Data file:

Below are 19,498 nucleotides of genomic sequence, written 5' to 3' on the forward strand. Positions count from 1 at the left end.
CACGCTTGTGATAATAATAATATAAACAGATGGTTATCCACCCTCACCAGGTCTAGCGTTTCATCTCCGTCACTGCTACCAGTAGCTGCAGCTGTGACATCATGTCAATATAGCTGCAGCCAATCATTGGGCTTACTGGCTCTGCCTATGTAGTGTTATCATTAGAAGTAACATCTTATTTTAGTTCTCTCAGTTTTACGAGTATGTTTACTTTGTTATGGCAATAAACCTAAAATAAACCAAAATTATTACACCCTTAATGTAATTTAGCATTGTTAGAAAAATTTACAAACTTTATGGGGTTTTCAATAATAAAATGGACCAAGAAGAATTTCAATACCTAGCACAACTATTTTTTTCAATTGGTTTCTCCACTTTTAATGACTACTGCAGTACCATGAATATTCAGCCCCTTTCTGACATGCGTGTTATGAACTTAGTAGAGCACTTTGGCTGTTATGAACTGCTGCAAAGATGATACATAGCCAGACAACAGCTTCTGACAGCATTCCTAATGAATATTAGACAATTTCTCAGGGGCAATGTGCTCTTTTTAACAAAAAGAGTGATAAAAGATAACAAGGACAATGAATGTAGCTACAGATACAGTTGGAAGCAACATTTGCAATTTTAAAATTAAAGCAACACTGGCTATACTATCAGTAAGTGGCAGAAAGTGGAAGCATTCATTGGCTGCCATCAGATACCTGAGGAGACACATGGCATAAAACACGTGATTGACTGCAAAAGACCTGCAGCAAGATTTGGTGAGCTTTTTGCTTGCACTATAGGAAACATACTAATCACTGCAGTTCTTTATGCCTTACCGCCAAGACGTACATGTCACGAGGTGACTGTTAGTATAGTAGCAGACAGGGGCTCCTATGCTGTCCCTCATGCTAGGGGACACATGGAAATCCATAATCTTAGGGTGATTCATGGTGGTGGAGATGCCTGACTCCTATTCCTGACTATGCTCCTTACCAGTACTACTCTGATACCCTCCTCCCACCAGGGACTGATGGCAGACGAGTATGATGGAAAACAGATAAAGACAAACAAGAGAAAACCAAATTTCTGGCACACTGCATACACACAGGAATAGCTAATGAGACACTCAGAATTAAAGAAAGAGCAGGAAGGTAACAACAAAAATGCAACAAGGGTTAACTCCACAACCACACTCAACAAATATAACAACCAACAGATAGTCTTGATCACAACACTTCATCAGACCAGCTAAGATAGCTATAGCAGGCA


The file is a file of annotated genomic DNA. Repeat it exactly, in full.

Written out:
Below are 19,498 nucleotides of genomic sequence, written 5' to 3' on the forward strand. Positions count from 1 at the left end.
CACGCTTGTGATAATAATAATATAAACAGATGGTTATCCACCCTCACCAGGTCTAGCGTTTCATCTCCGTCACTGCTACCAGTAGCTGCAGCTGTGACATCATGTCAATATAGCTGCAGCCAATCATTGGGCTTACTGGCTCTGCCTATGTAGTGTTATCATTAGAAGTAACATCTTATTTTAGTTCTCTCAGTTTTACGAGTATGTTTACTTTGTTATGGCAATAAACCTAAAATAAACCAAAATTATTACACCCTTAATGTAATTTAGCATTGTTAGAAAAATTTACAAACTTTATGGGGTTTTCAATAATAAAATGGACCAAGAAGAATTTCAATACCTAGCACAACTATTTTTTTCAATTGGTTTCTCCACTTTTAATGACTACTGCAGTACCATGAATATTCAGCCCCTTTCTGACATGCGTGTTATGAACTTAGTAGAGCACTTTGGCTGTTATGAACTGCTGCAAAGATGATACATAGCCAGACAACAGCTTCTGACAGCATTCCTAATGAATATTAGACAATTTCTCAGGGGCAATGTGCTCTTTTTAACAAAAAGAGTGATAAAAGATAACAAGGACAATGAATGTAGCTACAGATACAGTTGGAAGCAACATTTGCAATTTTAAAATTAAAGCAACACTGGCTATACTATCAGTAAGTGGCAGAAAGTGGAAGCATTCATTGGCTGCCATCAGATACCTGAGGAGACACATGGCATAAAACACGTGATTGACTGCAAAAGACCTGCAGCAAGATTTGGTGAGCTTTTTGCTTGCACTATAGGAAACATACTAATCACTGCAGTTCTTTATGCCTTACCGCCAAGACGTACATGTCACGAGGTGACTGTTAGTATAGTAGCAGACAGGGGCTCCTATGCTGTCCCTCATGCTAGGGGACACATGGAAATCCATAATCTTAGGGTGATTCATGGTGGTGGAGATGCCTGACTCCTATTCCTGACTATGCTCCTTACCAGTACTACTCTGATACCCTCCTCCCACCAGGGACTGATGGCAGACGAGTATGATGGAAAACAGATAAAGACAAACAAGAGAAAACCAAATTTCTGGCACACTGCATACACACAGGAATAGCTAATGAGACACTCAGAATTAAAGAAAGAGCAGGAAGGTAACAACAAAAATGCAACAAGGGTTAACTCCACAACCACACTCAACAAATATAACAACCAACAGATAGTCTTGATCACAACACTTCATCAGACCAGCTAAGATAGCTATAGCAGGCA